He had a slap in the face for a long time - slapped by Gabin in Quai des Mists - and enriched French cinema with a gallery of gigolos, gouaps and cowards. But with age and weight, he became Bluebeard, Frédérick Lemaitre, Goetz in Le Diable et le Bon Dieu, by Sartre, Kean, and, far from flashes and screens, a kind of insomniac Falstaff for bars of Montparnasse.

Michel Delain, L'Express of August 21, 1972.

Organized in Reykjavik from July 11 to September 1, the World Chess Championship offers unprecedented ground for the confrontation between the United States and the USSR. Phenomenon Bobby Fisher challenges defending champion Boris Spassky. Since 1948, the Soviets have reigned supreme on the world chess scene, the American Fisher is about to put an end to this domination.

The 1972 World Chess Championship.


"'La pathétique': this is the nickname that the great chess masters, almost all of them musicians, have given to the 13th game of the world championship, won by Bobby Fischer against Boris Spassky. Nine hours of an uncertain struggle seem lead to a draw, when Fischer, attacked, takes the risk of sacrificing his king's rook pawn. The grand masters hold their breath. Having cleared king and rook, Fischer advances a pawn to make queen. Spassky presses the clock : he gives up.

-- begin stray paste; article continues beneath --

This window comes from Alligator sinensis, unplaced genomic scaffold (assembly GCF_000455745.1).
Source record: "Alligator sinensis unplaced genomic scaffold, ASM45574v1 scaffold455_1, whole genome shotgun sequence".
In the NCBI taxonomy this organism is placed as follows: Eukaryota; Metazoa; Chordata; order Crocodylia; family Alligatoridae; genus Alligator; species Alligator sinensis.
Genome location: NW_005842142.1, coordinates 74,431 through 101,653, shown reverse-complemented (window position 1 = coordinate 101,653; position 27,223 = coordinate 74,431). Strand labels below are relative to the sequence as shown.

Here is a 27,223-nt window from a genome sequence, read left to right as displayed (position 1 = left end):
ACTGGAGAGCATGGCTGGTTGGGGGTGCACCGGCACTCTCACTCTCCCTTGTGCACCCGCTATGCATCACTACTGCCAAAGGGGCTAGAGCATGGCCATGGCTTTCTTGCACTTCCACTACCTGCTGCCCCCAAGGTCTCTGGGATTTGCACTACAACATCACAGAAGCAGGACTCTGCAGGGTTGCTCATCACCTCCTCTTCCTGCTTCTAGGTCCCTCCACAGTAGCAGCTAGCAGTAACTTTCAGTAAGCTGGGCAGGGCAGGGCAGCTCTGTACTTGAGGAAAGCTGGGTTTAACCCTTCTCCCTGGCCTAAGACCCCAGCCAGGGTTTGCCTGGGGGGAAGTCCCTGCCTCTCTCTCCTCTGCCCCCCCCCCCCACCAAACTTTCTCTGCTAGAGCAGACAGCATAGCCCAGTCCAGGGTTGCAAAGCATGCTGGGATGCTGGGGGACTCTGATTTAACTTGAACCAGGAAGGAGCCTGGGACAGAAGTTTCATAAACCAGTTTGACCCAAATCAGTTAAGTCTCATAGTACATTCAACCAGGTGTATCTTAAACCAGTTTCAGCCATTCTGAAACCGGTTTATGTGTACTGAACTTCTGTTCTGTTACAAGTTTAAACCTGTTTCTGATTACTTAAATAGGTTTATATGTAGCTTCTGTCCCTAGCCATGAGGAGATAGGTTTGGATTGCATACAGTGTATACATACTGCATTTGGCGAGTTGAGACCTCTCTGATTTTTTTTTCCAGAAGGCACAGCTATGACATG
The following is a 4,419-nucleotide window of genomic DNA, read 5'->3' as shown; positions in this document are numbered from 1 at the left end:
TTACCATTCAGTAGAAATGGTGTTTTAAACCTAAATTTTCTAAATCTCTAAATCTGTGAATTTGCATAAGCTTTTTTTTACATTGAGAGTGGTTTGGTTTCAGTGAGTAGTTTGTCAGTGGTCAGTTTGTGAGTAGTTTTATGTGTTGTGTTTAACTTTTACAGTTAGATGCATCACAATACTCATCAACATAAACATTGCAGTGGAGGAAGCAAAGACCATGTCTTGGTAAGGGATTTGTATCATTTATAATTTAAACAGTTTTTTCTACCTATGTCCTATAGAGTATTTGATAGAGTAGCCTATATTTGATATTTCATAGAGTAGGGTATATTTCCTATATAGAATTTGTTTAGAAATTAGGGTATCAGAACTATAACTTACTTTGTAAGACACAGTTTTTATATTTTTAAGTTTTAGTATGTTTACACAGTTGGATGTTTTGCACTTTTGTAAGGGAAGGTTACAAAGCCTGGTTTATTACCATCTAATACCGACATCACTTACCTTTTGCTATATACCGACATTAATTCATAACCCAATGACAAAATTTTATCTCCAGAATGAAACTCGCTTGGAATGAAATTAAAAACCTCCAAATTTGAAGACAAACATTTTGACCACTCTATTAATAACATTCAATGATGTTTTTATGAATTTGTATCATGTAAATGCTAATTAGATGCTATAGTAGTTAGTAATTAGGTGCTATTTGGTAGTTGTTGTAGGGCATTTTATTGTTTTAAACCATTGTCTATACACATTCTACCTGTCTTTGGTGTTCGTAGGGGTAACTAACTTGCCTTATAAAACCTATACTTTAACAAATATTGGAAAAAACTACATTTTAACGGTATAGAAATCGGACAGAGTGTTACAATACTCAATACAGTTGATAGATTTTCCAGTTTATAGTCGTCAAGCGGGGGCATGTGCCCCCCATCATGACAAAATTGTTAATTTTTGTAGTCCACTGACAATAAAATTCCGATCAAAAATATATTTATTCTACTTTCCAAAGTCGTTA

Face tense, he sportingly holds out his hand to Fischer, who slips away. The public then has a surprise: the world champion sits down, puts the pieces back in their previous position and asks the referee to take Fischer's place. For six minutes, Spassky humbly reconstructs what he should have played. In the past conditional... If champions make mistakes, it's because they have to quickly choose between possibilities with multiple consequences. The critics who judge them next have plenty of time and no risk."

Alain de Penanster, L'Express of August 21, 1972

Exclusively for L'Express, the first photo of Chiara Mastroianni in the arms of her mother Catherine Deneuve. She will later walk in the footsteps of her famous parents.

First photo of Chiara Mastroianni in L'Express.


L'Express of August 21, 1972.